While the activity and energy level at last year's RECon was vibrant, most investors remained in fact-finding and information-gathering mode, as opposed to ready to pull the trigger on acquisitions, said Richard Chichester, president and CEO of Faris Lee Investments.
"Today, the people we’re talking to are ready to make choices. They want to know what to buy and sell, how should they position their assets, and what investment strategy is in their best interest relative to their dollar risk," Chichester said.
Anjee Solanki, national retail director, U.S. retail services for Colliers International, said she heard nothing that would suggest the retail transaction market is getting too frothy or that an expectations gap is opening between seller and buyers.
"There’s definitely a lot of investment capital out there, but what we’re hearing from the investor services side is that many institutional investors are still under-weighed in retail," Solanki said.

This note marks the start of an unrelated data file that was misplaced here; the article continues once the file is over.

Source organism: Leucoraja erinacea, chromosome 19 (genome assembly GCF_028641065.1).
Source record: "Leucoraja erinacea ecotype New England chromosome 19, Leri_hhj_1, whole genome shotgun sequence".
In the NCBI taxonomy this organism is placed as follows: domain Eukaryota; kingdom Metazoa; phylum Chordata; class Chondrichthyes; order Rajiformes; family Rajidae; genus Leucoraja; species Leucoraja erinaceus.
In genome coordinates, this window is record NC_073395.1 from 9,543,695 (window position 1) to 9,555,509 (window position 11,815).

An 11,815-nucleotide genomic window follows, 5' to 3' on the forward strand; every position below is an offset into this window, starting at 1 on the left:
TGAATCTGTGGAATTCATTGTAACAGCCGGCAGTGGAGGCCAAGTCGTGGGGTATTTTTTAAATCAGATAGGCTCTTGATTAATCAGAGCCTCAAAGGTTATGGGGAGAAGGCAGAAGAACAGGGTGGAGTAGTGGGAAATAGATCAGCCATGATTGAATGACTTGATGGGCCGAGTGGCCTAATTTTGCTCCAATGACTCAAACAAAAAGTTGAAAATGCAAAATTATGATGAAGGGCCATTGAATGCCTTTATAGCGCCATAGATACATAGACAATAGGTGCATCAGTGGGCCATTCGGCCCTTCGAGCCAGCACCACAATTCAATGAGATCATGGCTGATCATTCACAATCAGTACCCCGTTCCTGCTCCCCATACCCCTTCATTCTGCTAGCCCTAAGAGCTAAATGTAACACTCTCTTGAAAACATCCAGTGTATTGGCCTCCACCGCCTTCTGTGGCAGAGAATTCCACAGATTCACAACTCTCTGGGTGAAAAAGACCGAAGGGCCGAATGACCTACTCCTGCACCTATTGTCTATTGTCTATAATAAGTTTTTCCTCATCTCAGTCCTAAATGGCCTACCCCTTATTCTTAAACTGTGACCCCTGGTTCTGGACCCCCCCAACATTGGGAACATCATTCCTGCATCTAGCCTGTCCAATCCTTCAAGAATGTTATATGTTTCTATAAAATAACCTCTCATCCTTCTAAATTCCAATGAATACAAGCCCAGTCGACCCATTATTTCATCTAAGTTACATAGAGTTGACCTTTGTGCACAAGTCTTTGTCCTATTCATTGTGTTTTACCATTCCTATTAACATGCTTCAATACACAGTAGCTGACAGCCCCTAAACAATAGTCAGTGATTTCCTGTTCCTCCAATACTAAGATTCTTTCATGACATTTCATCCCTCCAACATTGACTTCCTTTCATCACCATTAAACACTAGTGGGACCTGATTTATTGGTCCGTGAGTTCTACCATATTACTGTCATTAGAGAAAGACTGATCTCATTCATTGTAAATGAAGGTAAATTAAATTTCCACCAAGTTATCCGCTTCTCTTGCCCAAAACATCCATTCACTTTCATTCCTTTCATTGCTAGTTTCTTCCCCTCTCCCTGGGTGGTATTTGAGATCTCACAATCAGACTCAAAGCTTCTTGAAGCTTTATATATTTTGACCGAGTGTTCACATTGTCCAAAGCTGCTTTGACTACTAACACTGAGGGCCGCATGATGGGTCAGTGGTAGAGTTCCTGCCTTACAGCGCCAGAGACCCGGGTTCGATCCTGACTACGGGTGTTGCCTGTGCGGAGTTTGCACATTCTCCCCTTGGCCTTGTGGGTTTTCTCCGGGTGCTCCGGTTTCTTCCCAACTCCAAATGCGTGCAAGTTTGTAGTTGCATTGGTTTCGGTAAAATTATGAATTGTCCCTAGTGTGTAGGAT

"Investors are in a deal-making mode, they realize there’s a lot of money on the sidelines and they’re being more creative in creating opportunities and ideas," adds Christopher Cooper, principal and managing director with Avison Young in Los Angeles.
JLL Managing Director Kris Cooper said retail property transactions have reached new heights following the recession and trades are expected to increase further by a projected 15% in a strong but steady 2015.
"We’re seeing investors buy (retail property) at higher premiums and venture into different markets in pursuit of yield," Cooper said. "Retail investors’ acquisition strategies are being driven by limited supply and high demand. It’s that simple."